Jon Powell · · LAWRENCEVILLE GEORGIA · Joined Jan 2012 · Points: 5

use guideclimb.com

Jake Jones · · Richmond, VA · Joined Jul 2011 · Points: 763
ViperScale wrote: The first pitch to get to the tree ledge are all extremely run out or something rated harder than you would want your first lead.
While I agree that Stone probably isn't the ideal place to break into gear-protected leading, not all of the pitches that end on the tree ledge are run out. Dirty Crack, for example, is one of the shortest pitches going up to the tree ledge, and is well- protected. You have a small but bomber nut or small cam just below your feet at the crux, and bomber gear almost anywhere you want it up to that point. That was my first Stone lead, and I chose it because it was well protected- unlike most of the other routes there. And I fell off it too haha. That's how I know the gear is good.

ViperScale wrote: Gear placement for any first pitch at moore's is extremely bad, talkin 30ft runouts or gear that you question if it will hold in some areas. The first pitch of the arch which would be the 1st pitch after you get to the tree ledge will take gear almost anywhere in it and wouldn't be a bad pitch for a new leader. The 2nd pitch of the arch is kinda questionable now not terrible but with the piece that broke off you now have small gear at the start kinda at the places you want your hands etc, probably would want a little experience before jumping on it. 3rd and final pitch of the arch if you have small gear is really simple, bit of a run out at the end but you are talking about alot of areas you can almost stand straight up with no hands and be fine.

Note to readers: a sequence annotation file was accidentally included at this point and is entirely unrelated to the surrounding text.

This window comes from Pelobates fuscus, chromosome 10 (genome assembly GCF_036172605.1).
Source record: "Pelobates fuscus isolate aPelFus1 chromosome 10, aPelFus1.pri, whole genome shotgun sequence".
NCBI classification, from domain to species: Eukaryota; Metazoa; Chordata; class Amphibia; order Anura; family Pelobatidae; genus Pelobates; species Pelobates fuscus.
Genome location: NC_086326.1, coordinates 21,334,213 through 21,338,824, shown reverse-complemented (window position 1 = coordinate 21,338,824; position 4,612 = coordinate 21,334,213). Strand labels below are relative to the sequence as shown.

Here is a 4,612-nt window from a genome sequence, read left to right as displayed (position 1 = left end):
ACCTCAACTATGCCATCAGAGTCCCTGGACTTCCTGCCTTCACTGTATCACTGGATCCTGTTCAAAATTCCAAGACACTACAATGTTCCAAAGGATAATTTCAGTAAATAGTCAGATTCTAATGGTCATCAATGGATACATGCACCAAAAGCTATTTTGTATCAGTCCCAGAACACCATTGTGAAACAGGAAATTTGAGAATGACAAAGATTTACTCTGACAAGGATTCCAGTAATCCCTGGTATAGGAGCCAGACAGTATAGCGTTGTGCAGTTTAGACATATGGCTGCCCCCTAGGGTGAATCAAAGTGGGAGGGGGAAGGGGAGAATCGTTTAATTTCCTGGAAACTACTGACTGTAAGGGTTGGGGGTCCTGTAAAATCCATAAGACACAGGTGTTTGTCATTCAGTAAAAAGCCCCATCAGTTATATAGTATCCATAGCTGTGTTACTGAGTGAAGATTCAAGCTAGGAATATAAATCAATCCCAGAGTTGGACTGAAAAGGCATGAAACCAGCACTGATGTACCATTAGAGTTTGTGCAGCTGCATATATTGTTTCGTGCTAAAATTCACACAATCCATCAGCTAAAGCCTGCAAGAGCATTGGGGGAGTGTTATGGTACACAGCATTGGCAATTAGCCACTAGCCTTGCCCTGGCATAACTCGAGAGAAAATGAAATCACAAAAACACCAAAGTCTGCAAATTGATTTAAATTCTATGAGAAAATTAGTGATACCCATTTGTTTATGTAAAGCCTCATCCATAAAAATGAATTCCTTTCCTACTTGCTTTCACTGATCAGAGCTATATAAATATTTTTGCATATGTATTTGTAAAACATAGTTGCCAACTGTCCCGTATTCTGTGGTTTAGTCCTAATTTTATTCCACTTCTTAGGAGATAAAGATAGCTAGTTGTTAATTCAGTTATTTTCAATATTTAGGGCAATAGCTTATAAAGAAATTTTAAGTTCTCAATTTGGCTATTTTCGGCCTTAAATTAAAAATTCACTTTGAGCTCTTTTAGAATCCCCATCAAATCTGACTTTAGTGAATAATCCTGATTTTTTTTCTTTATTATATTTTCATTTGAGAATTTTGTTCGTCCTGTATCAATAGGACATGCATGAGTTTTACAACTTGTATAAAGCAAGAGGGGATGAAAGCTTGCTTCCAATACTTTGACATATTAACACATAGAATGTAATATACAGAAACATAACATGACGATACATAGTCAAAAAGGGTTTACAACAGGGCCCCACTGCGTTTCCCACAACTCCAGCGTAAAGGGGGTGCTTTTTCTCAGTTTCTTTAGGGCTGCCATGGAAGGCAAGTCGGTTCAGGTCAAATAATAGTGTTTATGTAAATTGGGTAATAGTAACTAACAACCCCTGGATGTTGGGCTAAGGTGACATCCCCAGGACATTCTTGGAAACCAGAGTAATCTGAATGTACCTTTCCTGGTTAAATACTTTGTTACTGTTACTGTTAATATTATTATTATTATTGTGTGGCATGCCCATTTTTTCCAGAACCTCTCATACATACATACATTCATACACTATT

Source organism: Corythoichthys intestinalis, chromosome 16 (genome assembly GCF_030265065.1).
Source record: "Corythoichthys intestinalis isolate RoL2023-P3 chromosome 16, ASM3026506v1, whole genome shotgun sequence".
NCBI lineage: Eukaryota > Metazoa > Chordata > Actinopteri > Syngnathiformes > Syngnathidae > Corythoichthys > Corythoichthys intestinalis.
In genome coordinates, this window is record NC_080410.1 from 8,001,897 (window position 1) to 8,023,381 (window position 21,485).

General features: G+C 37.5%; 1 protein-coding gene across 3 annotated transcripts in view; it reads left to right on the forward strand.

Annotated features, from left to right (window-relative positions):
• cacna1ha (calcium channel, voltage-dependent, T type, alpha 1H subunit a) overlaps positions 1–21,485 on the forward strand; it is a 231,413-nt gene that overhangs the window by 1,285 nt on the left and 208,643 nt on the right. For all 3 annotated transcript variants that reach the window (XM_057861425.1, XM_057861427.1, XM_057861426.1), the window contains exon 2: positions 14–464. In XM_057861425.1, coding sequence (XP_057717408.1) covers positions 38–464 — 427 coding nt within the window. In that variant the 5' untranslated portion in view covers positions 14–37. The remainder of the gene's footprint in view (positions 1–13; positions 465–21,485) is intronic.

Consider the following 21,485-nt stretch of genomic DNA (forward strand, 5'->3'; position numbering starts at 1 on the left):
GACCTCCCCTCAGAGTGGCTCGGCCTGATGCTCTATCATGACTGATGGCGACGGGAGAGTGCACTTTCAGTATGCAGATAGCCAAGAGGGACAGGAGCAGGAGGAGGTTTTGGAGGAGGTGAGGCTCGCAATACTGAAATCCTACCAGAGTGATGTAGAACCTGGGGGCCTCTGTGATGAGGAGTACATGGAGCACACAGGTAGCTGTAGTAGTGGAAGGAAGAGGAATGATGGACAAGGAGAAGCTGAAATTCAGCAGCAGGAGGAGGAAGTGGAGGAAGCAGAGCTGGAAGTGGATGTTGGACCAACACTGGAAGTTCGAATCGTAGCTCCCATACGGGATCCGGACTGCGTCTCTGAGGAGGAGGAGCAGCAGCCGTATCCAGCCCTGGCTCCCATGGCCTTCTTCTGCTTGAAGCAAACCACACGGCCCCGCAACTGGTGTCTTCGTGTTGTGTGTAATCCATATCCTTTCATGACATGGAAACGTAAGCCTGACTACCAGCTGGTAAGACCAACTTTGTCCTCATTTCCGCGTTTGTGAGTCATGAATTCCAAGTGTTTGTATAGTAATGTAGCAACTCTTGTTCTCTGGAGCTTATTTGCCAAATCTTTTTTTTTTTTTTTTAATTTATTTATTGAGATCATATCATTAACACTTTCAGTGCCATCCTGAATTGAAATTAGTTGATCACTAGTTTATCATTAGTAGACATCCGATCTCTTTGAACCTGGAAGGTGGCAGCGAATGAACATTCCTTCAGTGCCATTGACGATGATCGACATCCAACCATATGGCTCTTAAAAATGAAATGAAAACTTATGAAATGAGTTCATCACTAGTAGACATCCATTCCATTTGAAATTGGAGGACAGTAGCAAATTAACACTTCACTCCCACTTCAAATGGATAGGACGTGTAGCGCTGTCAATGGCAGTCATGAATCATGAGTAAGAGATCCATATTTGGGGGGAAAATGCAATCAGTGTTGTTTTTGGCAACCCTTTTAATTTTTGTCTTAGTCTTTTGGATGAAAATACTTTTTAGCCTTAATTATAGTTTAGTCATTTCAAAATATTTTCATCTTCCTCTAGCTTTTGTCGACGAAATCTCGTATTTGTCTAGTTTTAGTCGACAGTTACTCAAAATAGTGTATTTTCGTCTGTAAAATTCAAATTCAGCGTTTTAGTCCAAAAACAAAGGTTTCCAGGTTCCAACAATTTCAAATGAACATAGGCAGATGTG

Did you mean Stone? I don't know of many pitches at Moore's that start with runouts and bad gear. Also, I don't know of many pitches at Stone that have "questionable" gear as the first piece. On most routes, there's either a solid bolt as the first piece, or bomber gear. Generally I agree though, a new leader just beginning to place gear combined with runouts and catastrophic consequences if gear isn't placed well- is a bad mixture. Getting guided there the first time would be awesome though.
ViperScale · · Unknown Hometown · Joined Dec 2013 · Points: 165

Yea my bad i meant stone for the runouts. Dirty Crack isn't exactly a route I would probably put a new leader on. Most of the gear I remember on it is really small once you get towards the end and I don't think I would want a new leader going up that small crack and trying to place gear.

You would be much better going to pilot and doing something like cracking up for a first lead.

Compare that to entrance crack (maybe ok if you have really big gear, when I climbed it I had nothing that would fit the top half), U-slot after you pull that first small roofish thing is kinda runout with some flaring cracks I don't think I want a new leader placing gear on, block route really runout but most of the gear is good, dirty crack from what I remember is a finger tip crack at the top without a great stance that could cause a new leader to panic while trying to find placement (been years since I last climbed it could be wrong). I can't think of any other pitch that isn't 5.9+ and alot of it is bolted runout.

The first pitch after you get to the tree ledge would be a decent first route for a new climber I think. Non-stop bomber gear but depending on what you are used to climbing could be pumpy.

Jake Jones · · Richmond, VA · Joined Jul 2011 · Points: 763
ViperScale wrote:Yea my bad i meant stone for the runouts. Dirty Crack isn't exactly a route I would probably put a new leader on.
Yeah, me either, which is why I said this:

"While I agree that Stone probably isn't the ideal place to break into gear-protected leading..."
Guideline #1: Don't be a jerk.